However, consumers may not see price reductions until next year, regardless of the 80% price increases occurring during the past three years. Electricity and gas regulator Ofgem has warned that it usually takes about nine months for rising prices or cuts to be felt by the customer.== eyes wide open ==Scottish Association of Master Bakers' (SAMB) chief executive Kirk Hunter said: "Energy is one of the largest costs next to labour that bakers face and the increases during the past year have been nothing short of horrendous and appalling. I think all of the industry will be looking to their gas suppliers to cut prices."SAMB encourages its members to shop around to get the best deal on energy prices. "It's certainly true that there have not been many good deals recently, and even though there is hope that prices will fall, this is still not going to wipe out all increases that have taken place during the past couple of years. We want to see companies moving quicker to reduce costs," said Hunter.To add to this, many customers are locked into contracts so if the price of gas goes down, they may not immediately feel the benefits. Hunter warns: "The baker will need to look at their own business and strike a balance between paying full price for energy and dealing with an inflexible contract. If they choose a contract, they should go in with their eyes wide open, having thought through all the options available."SAMB says that its members have been struggling to cope with the huge price increases and have had to use a variety of methods to offset them, including being more energy efficient and buying energy-efficient machinery. Energy costs the industry millions of pounds a year and ovens are the largest consumers of energy. An oven, on average, takes about three quarters of the gas used in a bakery, according to the Carbon Trust. Immediate savings can be made just by putting extra insulation on the oven door and, once or twice a year, ovens should be tested on their effectiveness and assessed for any leakages.Tesco says that it is designing energy-efficient stores throughout the country, with energy-efficient bakeries. The first, which opened in Diss, in Norfolk, in December 2005, has wind turbines on its roof. Tesco says it is the most energy-efficient supermarket in the UK.The energy-efficient bakery ovens, which use 50% less energy, are Mondial Forni and are distributed in the UK by Eurobake. They are 50% more efficient because the oven walls are thicker, ensuring heat insulation is more effective. The ovens automatically turn themselves off when not in use but retain the heat ready for the next batch.During the past year, Tesco claims to have invested £20m in an extensive range of schemes, including technology to cut energy consumption by 135m kWh a year, saving £8.1m in costs.Brace's Bakery in Crumlin, Newport, produces and delivers produce to more than 2,500 stores in Wales and the south of England. It estimated that by installing new compressors it could save more than half its existing annual energy costs. The new technology, Boge Compressors, helped reduce costs by more than £18k a year, said Brace's engineering manager Adrian McGrath.Brace's paid for this by applying for the Carbon Trust's interest-free energy-efficiency loan, aimed at small UK businesses making a commitment to save by investing in energy-efficient technologies. The trust, an independent company funded by the government, says: "It is estimated that 10% savings could be achieved by improving energy efficiency in bakeries. Since the main processing plant - ovens, provers and mixers - is the most energy intensive, it offers the greatest savings opportunities."== strengthen and secure ==Allied Bakeries, which has a third share of the UK bread market, is certified energy efficient through the Energy Efficiency Accreditation Scheme (EEAS), which has been taken over by the Carbon Trust. This is the UK's only independent award scheme which recognises achievements in reducing energy use by leading organisations in industry, commerce and the public sector. "EEAS has benefited Allied Bakeries by strengthening the case for securing a budget for energy-reduction projects," says Tony Turner, Allied Bakeries' engineering controller. The Carbon Trust has produced a guide, Reducing Energy Costs in Industrial Bakeries, with advice on improving energy efficiency in bakeries. Attention is drawn to ovens and provers, especially in bread bakeries with applications for heat recovery.See [http://www.carbontrust.co.uk] to order a free printed copy. Free help and advice is available to all organisations to save money by reducing energy use. Call on 0800 085 2005 or log on to [http://www.carbontrust.co.uk/energy].----=== Tips to encourage savings ===1. Compare companies: Price comparison websites make the process of comparing and switching easier, including Energy Helpline, Energylinx, Home Advisory Service, Money Expert, Simply Switch, UK Power.2. Pay by cheapest method: Save with online account.3. Get help: Phone your local energy efficiency advice centre on 0800 512 012. Contact Energy Information Centre, [http://www.eic.co.uk], for market intelligence, procurement and energy management.4. Energywatch: Independent watchdog. Helps small businesses choose/change supplier, deal with brokers, negotiate contracts, make sense of meters/bills, and lodge effective complaints. Free, impartial advice.Can take up cases concerning unfair treatment. In 2005-2006, Energywatch claims to have recovered £6.7 million for users in compensation. See [http://www.energywatch.org.uk] or helpline on 08459 06 07 08.5. Carbon Trust: Helps companies address carbon reduction and lower energy costs, from improving staff awareness to looking at the impact of the carbon policy on brand value. Contact 0800 085 2005.6. Interest-free loans: Up to £100,000 (£200,000 in Northern Ireland) for small to medium-size companies to invest in energy-efficient equipment. Check: Carbon Trust, Energywatch and government energy sites.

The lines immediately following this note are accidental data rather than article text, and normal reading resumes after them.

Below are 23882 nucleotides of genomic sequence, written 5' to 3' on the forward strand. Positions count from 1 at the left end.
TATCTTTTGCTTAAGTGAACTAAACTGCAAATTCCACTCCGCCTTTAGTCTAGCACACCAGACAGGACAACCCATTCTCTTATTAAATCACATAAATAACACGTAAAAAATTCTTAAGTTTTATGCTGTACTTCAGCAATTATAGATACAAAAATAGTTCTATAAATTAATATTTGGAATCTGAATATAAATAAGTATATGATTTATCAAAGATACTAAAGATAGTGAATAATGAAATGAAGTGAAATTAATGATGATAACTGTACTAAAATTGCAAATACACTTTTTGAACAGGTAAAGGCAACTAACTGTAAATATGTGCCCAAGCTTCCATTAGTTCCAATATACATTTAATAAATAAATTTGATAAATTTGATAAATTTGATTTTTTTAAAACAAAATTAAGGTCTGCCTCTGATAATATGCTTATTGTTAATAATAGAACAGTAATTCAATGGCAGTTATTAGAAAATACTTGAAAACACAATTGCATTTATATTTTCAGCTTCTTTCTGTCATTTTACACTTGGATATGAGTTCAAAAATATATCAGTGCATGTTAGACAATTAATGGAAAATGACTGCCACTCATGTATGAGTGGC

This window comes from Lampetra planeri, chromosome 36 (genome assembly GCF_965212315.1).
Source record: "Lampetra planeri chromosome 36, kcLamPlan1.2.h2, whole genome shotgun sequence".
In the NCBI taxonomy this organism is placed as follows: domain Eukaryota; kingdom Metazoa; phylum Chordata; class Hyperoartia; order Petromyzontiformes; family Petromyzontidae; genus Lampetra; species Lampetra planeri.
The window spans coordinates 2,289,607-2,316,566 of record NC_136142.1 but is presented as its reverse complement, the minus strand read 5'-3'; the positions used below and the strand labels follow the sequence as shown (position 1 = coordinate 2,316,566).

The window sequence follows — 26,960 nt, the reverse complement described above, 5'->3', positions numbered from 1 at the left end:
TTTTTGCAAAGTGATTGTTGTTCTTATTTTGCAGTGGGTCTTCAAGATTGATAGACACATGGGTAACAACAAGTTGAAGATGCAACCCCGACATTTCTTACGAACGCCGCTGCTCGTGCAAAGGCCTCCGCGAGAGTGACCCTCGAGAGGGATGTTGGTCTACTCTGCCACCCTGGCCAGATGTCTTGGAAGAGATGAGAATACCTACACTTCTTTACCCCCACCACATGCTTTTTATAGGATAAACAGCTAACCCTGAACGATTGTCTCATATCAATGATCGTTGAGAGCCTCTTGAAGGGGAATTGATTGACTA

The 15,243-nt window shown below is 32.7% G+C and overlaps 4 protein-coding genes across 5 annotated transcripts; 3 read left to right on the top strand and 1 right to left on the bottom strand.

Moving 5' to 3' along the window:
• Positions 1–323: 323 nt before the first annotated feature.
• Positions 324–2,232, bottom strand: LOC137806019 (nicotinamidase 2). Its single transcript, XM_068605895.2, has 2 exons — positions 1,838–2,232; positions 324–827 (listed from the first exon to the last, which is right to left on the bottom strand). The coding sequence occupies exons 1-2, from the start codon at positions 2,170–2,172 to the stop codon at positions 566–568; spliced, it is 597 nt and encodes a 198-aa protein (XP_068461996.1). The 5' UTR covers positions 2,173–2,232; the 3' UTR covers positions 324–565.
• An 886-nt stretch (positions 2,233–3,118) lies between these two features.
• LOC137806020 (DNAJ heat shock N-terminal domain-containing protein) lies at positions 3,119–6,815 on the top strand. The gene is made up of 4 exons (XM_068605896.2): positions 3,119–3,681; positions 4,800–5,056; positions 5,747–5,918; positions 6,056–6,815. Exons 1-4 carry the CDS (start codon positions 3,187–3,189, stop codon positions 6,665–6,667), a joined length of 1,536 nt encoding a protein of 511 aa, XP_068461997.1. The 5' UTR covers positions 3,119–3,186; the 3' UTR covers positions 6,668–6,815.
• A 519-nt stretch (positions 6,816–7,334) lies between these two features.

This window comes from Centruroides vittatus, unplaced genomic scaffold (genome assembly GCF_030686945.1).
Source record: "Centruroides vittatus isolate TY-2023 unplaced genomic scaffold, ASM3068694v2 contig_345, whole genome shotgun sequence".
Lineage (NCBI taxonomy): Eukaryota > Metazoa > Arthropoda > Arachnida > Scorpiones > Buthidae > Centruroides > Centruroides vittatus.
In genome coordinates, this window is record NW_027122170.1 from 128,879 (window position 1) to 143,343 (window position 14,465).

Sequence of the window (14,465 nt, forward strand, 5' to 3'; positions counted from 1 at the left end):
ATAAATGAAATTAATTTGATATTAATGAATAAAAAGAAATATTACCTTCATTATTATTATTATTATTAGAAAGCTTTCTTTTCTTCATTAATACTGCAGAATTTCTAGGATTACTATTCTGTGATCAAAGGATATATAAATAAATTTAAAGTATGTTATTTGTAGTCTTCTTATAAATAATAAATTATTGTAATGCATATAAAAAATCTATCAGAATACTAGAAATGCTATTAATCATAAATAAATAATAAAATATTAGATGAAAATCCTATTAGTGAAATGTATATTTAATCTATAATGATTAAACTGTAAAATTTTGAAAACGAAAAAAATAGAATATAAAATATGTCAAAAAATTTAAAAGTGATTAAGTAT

25 October, 2006
The huge cost of gas plunged recently but customers may not feel the benefits for some time. However, there are ways of reducing your own energy costs, reports Hayley Brown
The government-funded Carbon Trust, which helps companies reduce energy costs, says it costs bakeries nearly £100m a year. Smaller craft and in-store bakeries account for almost 40% of that. When gas prices plummeted earlier this month it was big news for bakers. The average price of natural gas in September was 26p a therm, which immediately fell to -5p on 3 October, as traders were paying to have gas taken off their hands. Britain's storage capacity was 96% full due to an inflow of gas from the new £5.5bn Langeled pipeline from Norway to the UK's national grid.